One good deed does not constitute forgiveness in the eyes of law, especially when regarding death. Emma Czornobaj, 25, is now facing trial on offences of criminal negligence (failure to use reasonable care to avoid consequences that threaten or harm the safety of the public), and dangerous driving.
She swerved her car on a motorway in order to avoid missing a family of ducks. Although this action was heartfelt, she endangered the lives of others, and the motorbike behind her took a crash. As a result, Andre Roy, 50, and his daughter Jessie, 16, both died.
Czornobaj has pleaded not guilty to all four charges against her. However she has been accused under criminal code that calls for maximum life sentence if convicted of criminal negligence, and 14 years imprisonment if convicted of the dangerous driving charges. The case could test the limits of charges, as it is apparent the girl braked in order to save the life of an innocent animal, but her actions still caused the death of two innocent people.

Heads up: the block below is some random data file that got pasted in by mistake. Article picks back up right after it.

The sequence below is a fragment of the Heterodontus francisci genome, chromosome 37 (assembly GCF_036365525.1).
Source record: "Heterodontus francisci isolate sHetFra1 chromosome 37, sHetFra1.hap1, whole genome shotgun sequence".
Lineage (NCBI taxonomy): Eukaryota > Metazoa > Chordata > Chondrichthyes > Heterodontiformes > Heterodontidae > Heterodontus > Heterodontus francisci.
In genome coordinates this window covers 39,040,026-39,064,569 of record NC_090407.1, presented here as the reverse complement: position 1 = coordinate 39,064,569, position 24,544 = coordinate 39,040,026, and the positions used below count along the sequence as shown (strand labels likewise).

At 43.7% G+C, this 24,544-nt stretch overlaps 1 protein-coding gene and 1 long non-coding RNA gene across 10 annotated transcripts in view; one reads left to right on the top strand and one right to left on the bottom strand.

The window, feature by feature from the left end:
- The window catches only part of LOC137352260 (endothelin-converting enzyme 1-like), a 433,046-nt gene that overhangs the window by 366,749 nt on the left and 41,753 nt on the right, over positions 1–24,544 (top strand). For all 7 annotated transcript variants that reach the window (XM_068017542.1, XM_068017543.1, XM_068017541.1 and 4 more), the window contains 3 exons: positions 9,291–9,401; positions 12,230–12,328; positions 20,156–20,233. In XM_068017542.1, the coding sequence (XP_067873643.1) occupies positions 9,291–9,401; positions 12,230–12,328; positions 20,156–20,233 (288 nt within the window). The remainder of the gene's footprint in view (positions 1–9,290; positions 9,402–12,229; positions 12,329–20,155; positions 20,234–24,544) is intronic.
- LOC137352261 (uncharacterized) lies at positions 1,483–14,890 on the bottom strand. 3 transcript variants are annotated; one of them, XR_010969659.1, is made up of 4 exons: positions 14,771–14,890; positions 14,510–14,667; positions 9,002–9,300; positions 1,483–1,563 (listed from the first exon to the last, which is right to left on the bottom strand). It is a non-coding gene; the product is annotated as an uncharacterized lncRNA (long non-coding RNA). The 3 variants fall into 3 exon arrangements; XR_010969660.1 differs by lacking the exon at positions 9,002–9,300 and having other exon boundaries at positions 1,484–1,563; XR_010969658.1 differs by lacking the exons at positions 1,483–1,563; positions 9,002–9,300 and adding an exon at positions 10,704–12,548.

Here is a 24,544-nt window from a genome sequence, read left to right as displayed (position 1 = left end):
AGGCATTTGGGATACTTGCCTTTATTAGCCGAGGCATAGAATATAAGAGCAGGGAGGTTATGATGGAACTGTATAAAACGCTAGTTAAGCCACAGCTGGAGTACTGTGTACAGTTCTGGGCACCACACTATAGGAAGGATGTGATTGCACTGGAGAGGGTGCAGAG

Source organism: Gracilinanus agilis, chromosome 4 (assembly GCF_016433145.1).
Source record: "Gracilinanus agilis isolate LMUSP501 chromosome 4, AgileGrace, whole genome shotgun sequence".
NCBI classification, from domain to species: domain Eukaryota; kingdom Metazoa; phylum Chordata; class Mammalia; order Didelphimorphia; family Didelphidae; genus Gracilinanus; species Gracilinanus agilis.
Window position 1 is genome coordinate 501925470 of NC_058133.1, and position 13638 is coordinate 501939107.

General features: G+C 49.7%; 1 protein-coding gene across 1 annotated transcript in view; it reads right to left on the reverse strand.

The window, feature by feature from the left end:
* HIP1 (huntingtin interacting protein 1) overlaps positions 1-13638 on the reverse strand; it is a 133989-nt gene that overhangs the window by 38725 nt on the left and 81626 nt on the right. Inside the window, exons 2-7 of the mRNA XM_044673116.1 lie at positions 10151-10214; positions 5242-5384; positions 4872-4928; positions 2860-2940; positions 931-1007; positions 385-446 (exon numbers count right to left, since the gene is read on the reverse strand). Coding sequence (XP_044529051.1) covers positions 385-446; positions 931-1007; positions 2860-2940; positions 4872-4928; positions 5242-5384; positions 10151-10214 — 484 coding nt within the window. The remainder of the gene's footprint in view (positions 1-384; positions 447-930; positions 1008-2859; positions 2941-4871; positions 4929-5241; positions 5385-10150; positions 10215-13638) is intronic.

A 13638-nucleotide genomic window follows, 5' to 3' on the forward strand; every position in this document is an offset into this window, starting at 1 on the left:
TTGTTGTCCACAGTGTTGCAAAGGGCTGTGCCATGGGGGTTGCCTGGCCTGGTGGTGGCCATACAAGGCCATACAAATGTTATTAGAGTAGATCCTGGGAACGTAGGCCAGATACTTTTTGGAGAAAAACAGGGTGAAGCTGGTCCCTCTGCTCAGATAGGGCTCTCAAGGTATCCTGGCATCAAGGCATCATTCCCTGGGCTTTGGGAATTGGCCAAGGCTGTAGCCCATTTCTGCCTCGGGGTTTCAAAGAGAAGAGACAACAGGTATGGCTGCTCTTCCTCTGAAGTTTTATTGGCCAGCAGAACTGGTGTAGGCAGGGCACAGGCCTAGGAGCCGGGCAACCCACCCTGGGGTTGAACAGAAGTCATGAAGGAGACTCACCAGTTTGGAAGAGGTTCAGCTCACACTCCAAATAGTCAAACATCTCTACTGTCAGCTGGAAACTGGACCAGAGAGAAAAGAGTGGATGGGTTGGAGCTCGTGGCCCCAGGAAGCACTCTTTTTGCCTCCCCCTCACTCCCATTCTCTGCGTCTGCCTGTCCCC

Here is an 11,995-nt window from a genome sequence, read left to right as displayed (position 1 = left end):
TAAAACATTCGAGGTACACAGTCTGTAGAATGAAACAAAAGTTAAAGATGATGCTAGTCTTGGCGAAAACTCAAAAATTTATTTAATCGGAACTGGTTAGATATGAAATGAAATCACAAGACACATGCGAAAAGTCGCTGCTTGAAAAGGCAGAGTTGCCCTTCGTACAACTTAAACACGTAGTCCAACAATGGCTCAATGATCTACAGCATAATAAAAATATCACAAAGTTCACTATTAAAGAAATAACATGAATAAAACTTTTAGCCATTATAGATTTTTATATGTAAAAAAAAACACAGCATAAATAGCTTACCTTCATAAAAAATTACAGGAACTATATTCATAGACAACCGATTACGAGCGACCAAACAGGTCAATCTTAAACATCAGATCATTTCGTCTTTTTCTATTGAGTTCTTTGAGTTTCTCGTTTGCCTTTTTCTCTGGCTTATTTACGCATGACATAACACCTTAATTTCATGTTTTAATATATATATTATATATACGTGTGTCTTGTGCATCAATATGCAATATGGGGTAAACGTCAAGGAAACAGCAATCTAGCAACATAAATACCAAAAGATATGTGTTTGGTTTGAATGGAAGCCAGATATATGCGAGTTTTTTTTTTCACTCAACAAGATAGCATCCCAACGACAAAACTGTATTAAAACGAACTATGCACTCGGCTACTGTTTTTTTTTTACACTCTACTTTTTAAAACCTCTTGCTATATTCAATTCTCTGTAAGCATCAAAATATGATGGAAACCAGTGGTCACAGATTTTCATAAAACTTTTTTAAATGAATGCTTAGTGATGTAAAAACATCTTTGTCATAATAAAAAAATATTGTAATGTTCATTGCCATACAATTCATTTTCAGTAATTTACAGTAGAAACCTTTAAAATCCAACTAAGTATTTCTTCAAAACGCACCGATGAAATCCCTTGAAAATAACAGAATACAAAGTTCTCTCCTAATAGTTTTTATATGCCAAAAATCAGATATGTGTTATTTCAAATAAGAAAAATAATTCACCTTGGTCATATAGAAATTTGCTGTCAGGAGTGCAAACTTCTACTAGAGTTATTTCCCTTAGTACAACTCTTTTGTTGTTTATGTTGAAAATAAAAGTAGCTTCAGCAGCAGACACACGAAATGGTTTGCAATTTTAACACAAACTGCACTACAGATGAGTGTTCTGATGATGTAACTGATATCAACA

The trial will involve 8 witnesses who will all be giving evidence. Everyone selected on the panel who had been involved in ,or knew someone who had been involved in an accident, has been removed – of which there were 3. The panel is majority male. They are now set to determine whether the accident involved criminal negligence, and whether they have heard enough evidence to find the accused guilty of dangerous driving.
Unfortunately accidents happen daily. Anyone who has been subjected to harm at the fault of someone else, whether it was accident or not, is liable to seek compensation for their trauma. If you would like to discuss a claim, contact a solicitor for advice.